Verizon and Yahoo announced today that Verizon will acquire Yahoo's operating business for "approximately $4.83 billion [US Dollar] in cash".
The acquisition marks the end of Yahoo's independence, and moves core assets under the Verizon umbrella.
Verizon, which acquired AOL last year, controls several key Internet properties already including The Huffington Post, TechCrunch, Engadget, and AOL.com.
Verizon will acquire the Yahoo brand name as well as core web, mobile and other products of Yahoo's operating business.
This includes Yahoo Finance, News and Sports, Yahoo Messenger and Yahoo Mail, Yahoo Search, Tumblr, Flickr, and a variety of smaller properties.
Verizon plans to integrate Yahoo's assets under the AOL umbrella. What's probably most interesting from a user perspective is the outlook for individual Yahoo products.
Will Verizon keep them all? Will some be sold to other companies, or some even retired completely?
While Verizon or Aol did not make any mention of plans to retire or sell Yahoo assets, it seems likely that the company will have a good hard look at all Yahoo properties.
One possible strategy would be to retire products that are not lucrative, not promising or simply don't match the overall strategy of Verizon's content strategy.
Yahoo Search for instance might be one of the assets that may get handed over to another company. Aol Search for instance is powered by Bing already. On the other hand, there is the matter of Yahoo's Search deal with Mozilla, makers of Firefox. Yahoo agreed to pay Mozilla $375 million per year until 2019 for becoming the default US search engine of the browser.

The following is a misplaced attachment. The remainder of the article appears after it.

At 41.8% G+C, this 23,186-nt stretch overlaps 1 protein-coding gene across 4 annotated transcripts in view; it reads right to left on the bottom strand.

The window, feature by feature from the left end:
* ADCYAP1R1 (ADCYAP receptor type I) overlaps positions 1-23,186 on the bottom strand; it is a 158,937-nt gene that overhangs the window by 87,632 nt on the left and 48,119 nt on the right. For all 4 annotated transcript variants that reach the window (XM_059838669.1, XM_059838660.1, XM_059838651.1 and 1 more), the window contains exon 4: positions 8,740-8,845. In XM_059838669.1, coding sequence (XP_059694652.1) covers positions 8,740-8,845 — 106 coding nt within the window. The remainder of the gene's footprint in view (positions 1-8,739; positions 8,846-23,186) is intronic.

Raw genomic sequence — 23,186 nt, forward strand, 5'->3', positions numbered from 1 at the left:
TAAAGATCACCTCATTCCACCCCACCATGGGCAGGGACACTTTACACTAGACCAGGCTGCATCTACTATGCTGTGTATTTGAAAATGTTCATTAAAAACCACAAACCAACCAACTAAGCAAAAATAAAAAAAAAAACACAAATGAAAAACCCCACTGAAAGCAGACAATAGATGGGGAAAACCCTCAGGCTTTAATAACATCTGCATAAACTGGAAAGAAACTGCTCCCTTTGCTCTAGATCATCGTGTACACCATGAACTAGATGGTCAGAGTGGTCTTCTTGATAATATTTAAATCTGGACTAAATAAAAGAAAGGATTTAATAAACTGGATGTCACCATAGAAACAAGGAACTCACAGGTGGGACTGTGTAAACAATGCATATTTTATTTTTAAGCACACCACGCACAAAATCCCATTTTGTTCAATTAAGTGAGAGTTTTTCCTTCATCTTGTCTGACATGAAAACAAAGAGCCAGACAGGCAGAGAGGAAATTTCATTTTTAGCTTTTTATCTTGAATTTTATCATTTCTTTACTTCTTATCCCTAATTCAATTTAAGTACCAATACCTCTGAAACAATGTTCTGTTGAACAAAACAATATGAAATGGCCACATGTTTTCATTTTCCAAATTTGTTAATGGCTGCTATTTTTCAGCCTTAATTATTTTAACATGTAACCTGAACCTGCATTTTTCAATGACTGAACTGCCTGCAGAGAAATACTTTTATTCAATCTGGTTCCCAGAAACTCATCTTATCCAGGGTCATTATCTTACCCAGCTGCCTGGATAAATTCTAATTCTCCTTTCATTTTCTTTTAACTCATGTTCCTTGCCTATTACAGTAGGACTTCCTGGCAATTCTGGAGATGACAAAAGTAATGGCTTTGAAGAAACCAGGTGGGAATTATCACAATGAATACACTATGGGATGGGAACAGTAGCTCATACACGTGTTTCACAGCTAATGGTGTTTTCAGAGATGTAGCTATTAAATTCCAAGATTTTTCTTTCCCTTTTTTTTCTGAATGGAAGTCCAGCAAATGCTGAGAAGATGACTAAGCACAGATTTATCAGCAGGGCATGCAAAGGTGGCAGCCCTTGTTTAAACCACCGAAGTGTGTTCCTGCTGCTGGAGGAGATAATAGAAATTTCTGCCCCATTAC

The contract signed gives Mozilla the right to leave the partnership in case that Yahoo got sold to another company and Mozilla would find the new owner / partner unacceptable. Additionally, Yahoo would still have to pay Mozilla the annual revenue guarantees.
It seems likely that some Yahoo products will be merged with AOL offerings. Yahoo Tech seems a likely candidate for that for instance, as both TechCrunch and Engadget operate in that niche already.
Additionally, it will be interesting to see if Verizon will announce changes for some of the products that it plans to keep. Will it change the content policy on Tumblr for instance, or merge some Yahoo platforms with platforms it already owns?
It seems likely that there will be changes for some of the products at the very least. The most likely candidates for that are products not mentioned in the press release specifically. This includes Tumblr and Flickr, Yahoo Messenger and Search.
Now You: What's your take on the deal? Which Yahoo properties will Verizon sell off or retire?
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